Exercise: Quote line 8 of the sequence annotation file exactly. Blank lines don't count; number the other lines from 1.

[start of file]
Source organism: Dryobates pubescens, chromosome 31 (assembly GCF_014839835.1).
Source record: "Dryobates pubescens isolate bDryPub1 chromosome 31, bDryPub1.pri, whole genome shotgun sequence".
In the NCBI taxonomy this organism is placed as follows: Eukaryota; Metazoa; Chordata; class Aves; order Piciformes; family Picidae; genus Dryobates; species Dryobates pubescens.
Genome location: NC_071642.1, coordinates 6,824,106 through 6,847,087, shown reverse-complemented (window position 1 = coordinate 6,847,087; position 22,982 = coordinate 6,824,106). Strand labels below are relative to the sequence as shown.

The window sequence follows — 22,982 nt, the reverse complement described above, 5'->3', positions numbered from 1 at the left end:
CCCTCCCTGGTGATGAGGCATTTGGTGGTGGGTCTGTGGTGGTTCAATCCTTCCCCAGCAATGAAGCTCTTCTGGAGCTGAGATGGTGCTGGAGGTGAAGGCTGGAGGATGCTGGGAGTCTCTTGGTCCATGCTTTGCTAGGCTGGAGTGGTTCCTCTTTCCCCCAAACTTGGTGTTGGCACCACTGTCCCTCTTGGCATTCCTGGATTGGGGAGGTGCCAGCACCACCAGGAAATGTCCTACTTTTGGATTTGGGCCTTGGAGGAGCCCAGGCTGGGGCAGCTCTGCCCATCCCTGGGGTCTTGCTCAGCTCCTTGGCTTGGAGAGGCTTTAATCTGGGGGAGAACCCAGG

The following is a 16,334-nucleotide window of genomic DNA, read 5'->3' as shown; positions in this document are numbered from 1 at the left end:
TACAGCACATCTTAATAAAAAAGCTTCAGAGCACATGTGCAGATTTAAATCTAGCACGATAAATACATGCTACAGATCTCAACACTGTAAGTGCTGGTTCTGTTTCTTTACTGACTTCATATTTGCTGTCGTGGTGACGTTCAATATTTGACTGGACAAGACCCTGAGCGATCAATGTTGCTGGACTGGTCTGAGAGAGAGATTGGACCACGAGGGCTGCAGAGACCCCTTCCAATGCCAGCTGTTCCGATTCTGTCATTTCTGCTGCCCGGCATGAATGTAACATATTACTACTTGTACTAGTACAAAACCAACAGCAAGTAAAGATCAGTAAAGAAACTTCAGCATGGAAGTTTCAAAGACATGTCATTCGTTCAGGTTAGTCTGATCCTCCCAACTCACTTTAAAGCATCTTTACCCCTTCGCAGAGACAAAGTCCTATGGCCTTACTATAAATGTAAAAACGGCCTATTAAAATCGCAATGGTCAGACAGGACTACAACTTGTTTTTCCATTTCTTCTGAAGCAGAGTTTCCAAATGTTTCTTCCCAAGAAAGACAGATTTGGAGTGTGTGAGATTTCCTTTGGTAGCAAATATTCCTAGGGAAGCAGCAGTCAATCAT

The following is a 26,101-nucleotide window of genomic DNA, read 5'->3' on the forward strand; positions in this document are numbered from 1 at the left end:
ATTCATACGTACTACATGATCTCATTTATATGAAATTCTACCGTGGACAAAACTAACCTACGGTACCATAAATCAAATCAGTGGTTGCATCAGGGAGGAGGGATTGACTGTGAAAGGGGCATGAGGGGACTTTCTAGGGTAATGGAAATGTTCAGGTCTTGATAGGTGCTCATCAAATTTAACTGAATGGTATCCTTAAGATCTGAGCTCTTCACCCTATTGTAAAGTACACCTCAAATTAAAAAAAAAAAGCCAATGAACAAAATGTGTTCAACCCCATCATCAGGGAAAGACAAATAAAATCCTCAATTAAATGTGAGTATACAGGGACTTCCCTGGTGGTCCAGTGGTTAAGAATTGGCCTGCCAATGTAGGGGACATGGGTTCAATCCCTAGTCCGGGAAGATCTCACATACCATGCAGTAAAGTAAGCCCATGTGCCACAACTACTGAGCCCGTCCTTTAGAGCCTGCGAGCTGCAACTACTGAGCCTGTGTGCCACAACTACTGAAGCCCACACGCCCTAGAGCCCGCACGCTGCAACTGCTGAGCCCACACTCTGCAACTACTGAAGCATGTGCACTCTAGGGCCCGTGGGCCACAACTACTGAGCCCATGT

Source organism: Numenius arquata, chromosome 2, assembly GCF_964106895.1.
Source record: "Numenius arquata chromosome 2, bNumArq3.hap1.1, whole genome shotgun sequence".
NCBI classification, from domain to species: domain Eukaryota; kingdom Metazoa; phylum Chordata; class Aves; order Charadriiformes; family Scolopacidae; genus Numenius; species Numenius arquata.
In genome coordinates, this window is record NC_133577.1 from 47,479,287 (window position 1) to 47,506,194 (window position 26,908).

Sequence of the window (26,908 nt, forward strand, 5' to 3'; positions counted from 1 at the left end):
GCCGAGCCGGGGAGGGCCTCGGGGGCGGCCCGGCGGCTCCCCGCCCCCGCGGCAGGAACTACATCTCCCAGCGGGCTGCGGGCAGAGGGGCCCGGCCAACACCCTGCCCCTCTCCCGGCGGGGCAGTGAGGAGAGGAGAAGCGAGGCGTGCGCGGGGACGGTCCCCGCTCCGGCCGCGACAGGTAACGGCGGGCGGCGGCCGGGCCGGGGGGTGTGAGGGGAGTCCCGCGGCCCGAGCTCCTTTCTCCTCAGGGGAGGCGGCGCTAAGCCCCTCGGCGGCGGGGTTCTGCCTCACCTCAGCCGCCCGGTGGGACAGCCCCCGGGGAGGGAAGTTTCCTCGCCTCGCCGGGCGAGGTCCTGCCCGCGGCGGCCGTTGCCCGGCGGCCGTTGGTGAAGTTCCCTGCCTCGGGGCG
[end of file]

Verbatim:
TACAGCACATCTTAATAAAAAAGCTTCAGAGCACATGTGCAGATTTAAATCTAGCACGATAAATACATGCTACAGATCTCAACACTGTAAGTGCTGGTTCTGTTTCTTTACTGACTTCATATTTGCTGTCGTGGTGACGTTCAATATTTGACTGGACAAGACCCTGAGCGATCAATGTTGCTGGACTGGTCTGAGAGAGAGATTGGACCACGAGGGCTGCAGAGACCCCTTCCAATGCCAGCTGTTCCGATTCTGTCATTTCTGCTGCCCGGCATGAATGTAACATATTACTACTTGTACTAGTACAAAACCAACAGCAAGTAAAGATCAGTAAAGAAACTTCAGCATGGAAGTTTCAAAGACATGTCATTCGTTCAGGTTAGTCTGATCCTCCCAACTCACTTTAAAGCATCTTTACCCCTTCGCAGAGACAAAGTCCTATGGCCTTACTATAAATGTAAAAACGGCCTATTAAAATCGCAATGGTCAGACAGGACTACAACTTGTTTTTCCATTTCTTCTGAAGCAGAGTTTCCAAATGTTTCTTCCCAAGAAAGACAGATTTGGAGTGTGTGAGATTTCCTTTGGTAGCAAATATTCCTAGGGAAGCAGCAGTCAATCAT